Just like Vegas, in the gay world, everything gets bigger, brighter and more fabulous as the years go by. The Gay and Lesbian Mardi Gras started as a protest march in 1978 when a bunch of brave homosexuals marched the streets of Sydney in commemoration of the Stonewall Riots in New York City. 

Fifty-four of those people were arrested, and then named and shamed in the newspapers (at a time when homosexuality was illegal, meaning many of them lost their jobs), after the police fought with protestors to break-up the event. Today, the Mardi Gras is not just about the politics. It’s as much a celebration of diversity, a chance for people of all ages, sexual persuasions and races to exert their pride in a glorious stream of colour, dance, floats, glitter, humour and music. This year is extra special because it marks the 35th anniversary of the parade.

But more to the point, where will you find your Mardi Gras summer homo-romance? Well, there are plenty of places, you simply have to know where to look. Just be careful – with Sydney’s metrosexual-looking blokes and Lisbeth Salander-loving Tomboy girls, you can be mistaken for meeting the queer of your dreams and then meeting their heterosexual other half.

During February there is so much going on. Not content with just a parade to mark the historic occasion, the Mardi Gras now lasts for over three weeks. It kicked off on Sunday, but with the best to come, you are still able to make the most of this wonderful festival – in one of the gayest cities in the world.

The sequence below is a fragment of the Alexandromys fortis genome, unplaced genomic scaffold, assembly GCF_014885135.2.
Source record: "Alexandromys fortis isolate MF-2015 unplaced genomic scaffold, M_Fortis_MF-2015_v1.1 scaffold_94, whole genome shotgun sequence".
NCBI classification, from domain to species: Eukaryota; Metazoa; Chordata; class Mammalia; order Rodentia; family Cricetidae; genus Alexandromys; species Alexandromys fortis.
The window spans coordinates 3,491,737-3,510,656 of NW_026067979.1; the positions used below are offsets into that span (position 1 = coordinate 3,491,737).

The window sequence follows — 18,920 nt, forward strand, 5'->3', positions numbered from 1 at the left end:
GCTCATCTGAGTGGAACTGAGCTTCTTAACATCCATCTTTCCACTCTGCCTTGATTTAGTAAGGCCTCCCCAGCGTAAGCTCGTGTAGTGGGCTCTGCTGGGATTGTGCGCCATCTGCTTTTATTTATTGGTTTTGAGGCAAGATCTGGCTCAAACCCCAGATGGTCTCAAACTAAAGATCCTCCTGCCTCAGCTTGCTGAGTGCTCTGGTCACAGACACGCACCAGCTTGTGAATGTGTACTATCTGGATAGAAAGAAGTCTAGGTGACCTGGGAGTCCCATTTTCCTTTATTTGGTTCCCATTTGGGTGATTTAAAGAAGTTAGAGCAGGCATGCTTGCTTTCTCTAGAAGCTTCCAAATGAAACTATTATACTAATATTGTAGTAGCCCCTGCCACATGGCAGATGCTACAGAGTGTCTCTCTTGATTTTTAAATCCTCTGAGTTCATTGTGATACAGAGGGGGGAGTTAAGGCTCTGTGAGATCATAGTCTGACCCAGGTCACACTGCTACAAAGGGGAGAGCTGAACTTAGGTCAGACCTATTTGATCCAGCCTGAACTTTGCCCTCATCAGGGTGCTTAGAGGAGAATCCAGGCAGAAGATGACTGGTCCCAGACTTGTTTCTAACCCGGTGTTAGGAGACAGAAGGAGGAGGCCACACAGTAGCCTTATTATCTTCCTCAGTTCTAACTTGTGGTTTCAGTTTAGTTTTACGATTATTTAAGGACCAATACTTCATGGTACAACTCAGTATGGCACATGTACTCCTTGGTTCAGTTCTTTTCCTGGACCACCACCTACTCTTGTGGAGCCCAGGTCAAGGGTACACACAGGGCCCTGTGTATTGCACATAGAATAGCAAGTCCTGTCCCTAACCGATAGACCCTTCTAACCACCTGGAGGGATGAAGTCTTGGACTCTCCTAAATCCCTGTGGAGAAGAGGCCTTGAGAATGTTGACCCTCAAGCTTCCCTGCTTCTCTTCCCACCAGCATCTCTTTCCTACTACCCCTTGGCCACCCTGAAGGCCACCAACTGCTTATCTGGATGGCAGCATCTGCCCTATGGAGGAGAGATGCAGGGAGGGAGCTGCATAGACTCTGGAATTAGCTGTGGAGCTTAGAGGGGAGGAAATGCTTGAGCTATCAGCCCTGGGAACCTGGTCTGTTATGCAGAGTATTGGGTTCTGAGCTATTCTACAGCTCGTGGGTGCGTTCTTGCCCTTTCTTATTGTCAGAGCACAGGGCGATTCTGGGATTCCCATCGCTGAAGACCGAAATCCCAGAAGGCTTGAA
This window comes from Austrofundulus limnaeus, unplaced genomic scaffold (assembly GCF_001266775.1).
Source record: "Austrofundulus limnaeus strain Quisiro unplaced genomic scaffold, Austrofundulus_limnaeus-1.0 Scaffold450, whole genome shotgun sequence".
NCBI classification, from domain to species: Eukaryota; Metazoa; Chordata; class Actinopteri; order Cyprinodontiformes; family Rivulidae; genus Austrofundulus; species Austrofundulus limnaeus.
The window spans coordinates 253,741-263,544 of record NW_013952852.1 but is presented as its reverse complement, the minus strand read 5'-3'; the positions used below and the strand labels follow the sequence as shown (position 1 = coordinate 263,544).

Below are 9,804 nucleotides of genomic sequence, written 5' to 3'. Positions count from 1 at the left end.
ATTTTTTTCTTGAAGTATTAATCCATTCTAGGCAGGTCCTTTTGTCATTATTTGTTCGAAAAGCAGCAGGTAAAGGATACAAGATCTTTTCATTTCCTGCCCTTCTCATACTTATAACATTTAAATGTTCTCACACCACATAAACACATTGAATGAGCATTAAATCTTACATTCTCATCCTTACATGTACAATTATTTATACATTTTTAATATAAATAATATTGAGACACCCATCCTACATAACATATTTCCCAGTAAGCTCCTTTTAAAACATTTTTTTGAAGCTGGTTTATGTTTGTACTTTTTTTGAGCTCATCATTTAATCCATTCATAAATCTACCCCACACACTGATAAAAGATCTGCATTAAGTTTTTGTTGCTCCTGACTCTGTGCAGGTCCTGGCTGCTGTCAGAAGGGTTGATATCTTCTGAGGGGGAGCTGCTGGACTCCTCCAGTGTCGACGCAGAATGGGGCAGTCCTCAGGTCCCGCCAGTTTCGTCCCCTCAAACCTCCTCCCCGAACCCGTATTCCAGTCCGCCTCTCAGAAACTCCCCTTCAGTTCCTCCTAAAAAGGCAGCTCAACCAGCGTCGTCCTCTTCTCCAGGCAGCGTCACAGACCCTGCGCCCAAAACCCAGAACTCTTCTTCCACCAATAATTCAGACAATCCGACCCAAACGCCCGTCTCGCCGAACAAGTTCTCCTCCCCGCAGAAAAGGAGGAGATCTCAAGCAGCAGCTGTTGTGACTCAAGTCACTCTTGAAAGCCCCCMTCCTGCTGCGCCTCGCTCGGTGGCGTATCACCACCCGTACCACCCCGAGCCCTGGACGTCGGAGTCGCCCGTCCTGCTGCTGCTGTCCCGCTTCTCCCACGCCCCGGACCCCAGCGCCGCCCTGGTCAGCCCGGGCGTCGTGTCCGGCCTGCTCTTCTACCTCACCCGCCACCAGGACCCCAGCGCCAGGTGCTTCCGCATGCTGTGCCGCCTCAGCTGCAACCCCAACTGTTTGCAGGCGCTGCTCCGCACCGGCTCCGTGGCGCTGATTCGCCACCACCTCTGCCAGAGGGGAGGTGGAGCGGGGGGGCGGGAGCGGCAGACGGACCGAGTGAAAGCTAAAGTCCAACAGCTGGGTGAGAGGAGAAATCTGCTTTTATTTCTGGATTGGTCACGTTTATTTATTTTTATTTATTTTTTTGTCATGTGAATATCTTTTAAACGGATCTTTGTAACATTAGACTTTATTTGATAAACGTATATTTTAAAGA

Read on to find out some of the best shows, gigs, exhibitions and events on during the Sydney festival.

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The official parade

Glitter litters the street, feather boas hang off every limb and sequins sparkle in the nightlight, as the parade entices and excites thousands of onlookers. Originally established in 1978 as a protest march, the parade has become the main attraction for Mardi Gras activities and more importantly, a celebration of diversity. This year is even more special because it’s the 35th anniversary of the origins of the parade, From the Dykes on Bikes to the Lifesavers with Pride, the parade collects hundreds of queer groups from around Australia and shoves them into one fabulous three hour show stopping spectacular. You’ll want to get there early to grab yourself a good vantage point along Oxford Street but if you’re not so lucky, grab a milk crate to stand on or a tall friend’s shoulders. Whether you’re gay, straight or something in between, the parade is for everyone to come and celebrate the differences that bring us together. There are few parties like this around the world so you won’t want to miss out on what’s guaranteed to be a fabulous night.

Details: 2 March, 7pm, Oxford Street, Free.

Fair Day

Fair Day is like the older, more responsible brother of the Mardi Gras Parade. Held in Victoria Park, this event is much more relaxed and invites Sydneysiders to peruse various stalls. With comedy acts, drag routines, live music and some amazing competitions, Fair Day is a queer-friendly family day out for people (and their dogs) to relax, unwind and enjoy a day in the sun. Over 70,000 people are expected to gather for this year’s festivities and enjoy the various food stalls, displays, bars, previews, amusement rides and the pumping Gaydar area. There’s also a Kidszone with toys and activities to keep the kids more than happy throughout the day. The festivities don’t stop during the day though; starting at 6pm, head up the road to the Newtown hotel or the Bank Hotel for Fair Day’s official after parties. There’s even more live music and a chilled out vibe to top off a relaxing, stress-free day.